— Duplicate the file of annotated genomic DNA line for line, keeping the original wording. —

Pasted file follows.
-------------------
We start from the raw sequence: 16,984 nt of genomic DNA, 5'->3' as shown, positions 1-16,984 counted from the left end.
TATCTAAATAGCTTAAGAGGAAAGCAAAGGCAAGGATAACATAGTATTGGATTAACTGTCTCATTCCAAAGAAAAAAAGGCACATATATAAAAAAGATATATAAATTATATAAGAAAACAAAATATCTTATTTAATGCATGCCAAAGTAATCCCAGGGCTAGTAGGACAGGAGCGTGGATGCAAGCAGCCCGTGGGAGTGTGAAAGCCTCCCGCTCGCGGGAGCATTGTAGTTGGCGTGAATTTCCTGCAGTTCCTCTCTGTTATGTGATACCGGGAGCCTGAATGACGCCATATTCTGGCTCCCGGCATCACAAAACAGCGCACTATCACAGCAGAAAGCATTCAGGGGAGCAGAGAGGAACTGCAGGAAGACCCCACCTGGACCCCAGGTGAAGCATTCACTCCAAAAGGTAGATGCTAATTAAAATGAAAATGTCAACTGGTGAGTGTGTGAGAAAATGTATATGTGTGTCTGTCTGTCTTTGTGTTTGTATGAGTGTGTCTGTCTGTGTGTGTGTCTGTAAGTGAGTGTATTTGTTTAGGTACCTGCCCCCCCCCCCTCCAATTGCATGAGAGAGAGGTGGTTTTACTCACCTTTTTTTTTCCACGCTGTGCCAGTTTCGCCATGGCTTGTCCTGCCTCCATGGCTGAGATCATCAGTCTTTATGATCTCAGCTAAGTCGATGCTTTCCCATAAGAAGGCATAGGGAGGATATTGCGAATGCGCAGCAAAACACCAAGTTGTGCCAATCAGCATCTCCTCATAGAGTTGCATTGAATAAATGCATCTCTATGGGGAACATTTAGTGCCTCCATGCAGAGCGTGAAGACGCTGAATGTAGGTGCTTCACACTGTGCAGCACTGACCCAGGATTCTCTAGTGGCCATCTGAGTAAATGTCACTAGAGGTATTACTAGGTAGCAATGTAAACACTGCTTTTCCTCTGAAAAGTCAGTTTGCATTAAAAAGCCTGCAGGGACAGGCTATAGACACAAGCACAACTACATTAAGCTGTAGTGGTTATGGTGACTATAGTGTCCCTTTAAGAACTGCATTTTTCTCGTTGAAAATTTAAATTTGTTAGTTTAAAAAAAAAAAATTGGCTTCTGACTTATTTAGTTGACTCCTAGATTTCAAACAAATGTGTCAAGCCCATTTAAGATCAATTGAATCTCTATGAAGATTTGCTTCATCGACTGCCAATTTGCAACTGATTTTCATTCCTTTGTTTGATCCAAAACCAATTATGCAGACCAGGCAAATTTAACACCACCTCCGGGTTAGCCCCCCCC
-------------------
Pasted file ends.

We start from the raw sequence: 16,984 nt of genomic DNA, 5'->3' as shown, positions 1-16,984 counted from the left end.
TATCTAAATAGCTTAAGAGGAAAGCAAAGGCAAGGATAACATAGTATTGGATTAACTGTCTCATTCCAAAGAAAAAAAGGCACATATATAAAAAAGATATATAAATTATATAAGAAAACAAAATATCTTATTTAATGCATGCCAAAGTAATCCCAGGGCTAGTAGGACAGGAGCGTGGATGCAAGCAGCCCGTGGGAGTGTGAAAGCCTCCCGCTCGCGGGAGCATTGTAGTTGGCGTGAATTTCCTGCAGTTCCTCTCTGTTATGTGATACCGGGAGCCTGAATGACGCCATATTCTGGCTCCCGGCATCACAAAACAGCGCACTATCACAGCAGAAAGCATTCAGGGGAGCAGAGAGGAACTGCAGGAAGACCCCACCTGGACCCCAGGTGAAGCATTCACTCCAAAAGGTAGATGCTAATTAAAATGAAAATGTCAACTGGTGAGTGTGTGAGAAAATGTATATGTGTGTCTGTCTGTCTTTGTGTTTGTATGAGTGTGTCTGTCTGTGTGTGTGTCTGTAAGTGAGTGTATTTGTTTAGGTACCTGCCCCCCCCCCCTCCAATTGCATGAGAGAGAGGTGGTTTTACTCACCTTTTTTTTTCCACGCTGTGCCAGTTTCGCCATGGCTTGTCCTGCCTCCATGGCTGAGATCATCAGTCTTTATGATCTCAGCTAAGTCGATGCTTTCCCATAAGAAGGCATAGGGAGGATATTGCGAATGCGCAGCAAAACACCAAGTTGTGCCAATCAGCATCTCCTCATAGAGTTGCATTGAATAAATGCATCTCTATGGGGAACATTTAGTGCCTCCATGCAGAGCGTGAAGACGCTGAATGTAGGTGCTTCACACTGTGCAGCACTGACCCAGGATTCTCTAGTGGCCATCTGAGTAAATGTCACTAGAGGTATTACTAGGTAGCAATGTAAACACTGCTTTTCCTCTGAAAAGTCAGTTTGCATTAAAAAGCCTGCAGGGACAGGCTATAGACACAAGCACAACTACATTAAGCTGTAGTGGTTATGGTGACTATAGTGTCCCTTTAAGAACTGCATTTTTCTCGTTGAAAATTTAAATTTGTTAGTTTAAAAAAAAAAAATTGGCTTCTGACTTATTTAGTTGACTCCTAGATTTCAAACAAATGTGTCAAGCCCATTTAAGATCAATTGAATCTCTATGAAGATTTGCTTCATCGACTGCCAATTTGCAACTGATTTTCATTCCTTTGTTTGATCCAAAACCAATTATGCAGACCAGGCAAATTTAACACCACCTCCGGGTTAGCCCCCCCC